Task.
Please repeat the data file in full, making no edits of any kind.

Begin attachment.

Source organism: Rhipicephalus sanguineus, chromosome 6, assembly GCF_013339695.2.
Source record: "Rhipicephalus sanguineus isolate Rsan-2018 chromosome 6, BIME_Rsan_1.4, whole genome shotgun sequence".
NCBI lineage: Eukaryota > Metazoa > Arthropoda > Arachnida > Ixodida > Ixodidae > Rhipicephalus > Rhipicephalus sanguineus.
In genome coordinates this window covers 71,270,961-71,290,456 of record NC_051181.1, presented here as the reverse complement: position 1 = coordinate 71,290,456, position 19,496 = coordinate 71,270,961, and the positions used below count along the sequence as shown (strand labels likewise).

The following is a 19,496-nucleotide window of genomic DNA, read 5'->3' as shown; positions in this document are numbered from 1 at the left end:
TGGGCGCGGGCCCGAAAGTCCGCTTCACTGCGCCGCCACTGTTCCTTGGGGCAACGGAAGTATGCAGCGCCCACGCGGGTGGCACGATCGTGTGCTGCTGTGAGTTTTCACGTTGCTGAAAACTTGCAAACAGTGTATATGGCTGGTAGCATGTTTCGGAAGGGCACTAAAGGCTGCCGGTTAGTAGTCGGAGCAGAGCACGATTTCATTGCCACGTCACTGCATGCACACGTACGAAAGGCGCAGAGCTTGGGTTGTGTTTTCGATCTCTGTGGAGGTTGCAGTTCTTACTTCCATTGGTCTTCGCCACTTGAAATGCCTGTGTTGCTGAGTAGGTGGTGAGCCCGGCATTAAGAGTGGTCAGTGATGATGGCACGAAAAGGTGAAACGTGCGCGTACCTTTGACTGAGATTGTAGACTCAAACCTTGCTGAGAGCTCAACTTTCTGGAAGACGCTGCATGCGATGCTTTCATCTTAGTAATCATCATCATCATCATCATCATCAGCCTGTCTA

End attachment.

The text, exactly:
Source organism: Rhipicephalus sanguineus, chromosome 6, assembly GCF_013339695.2.
Source record: "Rhipicephalus sanguineus isolate Rsan-2018 chromosome 6, BIME_Rsan_1.4, whole genome shotgun sequence".
NCBI lineage: Eukaryota > Metazoa > Arthropoda > Arachnida > Ixodida > Ixodidae > Rhipicephalus > Rhipicephalus sanguineus.
In genome coordinates this window covers 71,270,961-71,290,456 of record NC_051181.1, presented here as the reverse complement: position 1 = coordinate 71,290,456, position 19,496 = coordinate 71,270,961, and the positions used below count along the sequence as shown (strand labels likewise).

The following is a 19,496-nucleotide window of genomic DNA, read 5'->3' as shown; positions in this document are numbered from 1 at the left end:
TGGGCGCGGGCCCGAAAGTCCGCTTCACTGCGCCGCCACTGTTCCTTGGGGCAACGGAAGTATGCAGCGCCCACGCGGGTGGCACGATCGTGTGCTGCTGTGAGTTTTCACGTTGCTGAAAACTTGCAAACAGTGTATATGGCTGGTAGCATGTTTCGGAAGGGCACTAAAGGCTGCCGGTTAGTAGTCGGAGCAGAGCACGATTTCATTGCCACGTCACTGCATGCACACGTACGAAAGGCGCAGAGCTTGGGTTGTGTTTTCGATCTCTGTGGAGGTTGCAGTTCTTACTTCCATTGGTCTTCGCCACTTGAAATGCCTGTGTTGCTGAGTAGGTGGTGAGCCCGGCATTAAGAGTGGTCAGTGATGATGGCACGAAAAGGTGAAACGTGCGCGTACCTTTGACTGAGATTGTAGACTCAAACCTTGCTGAGAGCTCAACTTTCTGGAAGACGCTGCATGCGATGCTTTCATCTTAGTAATCATCATCATCATCATCATCATCAGCCTGTCTA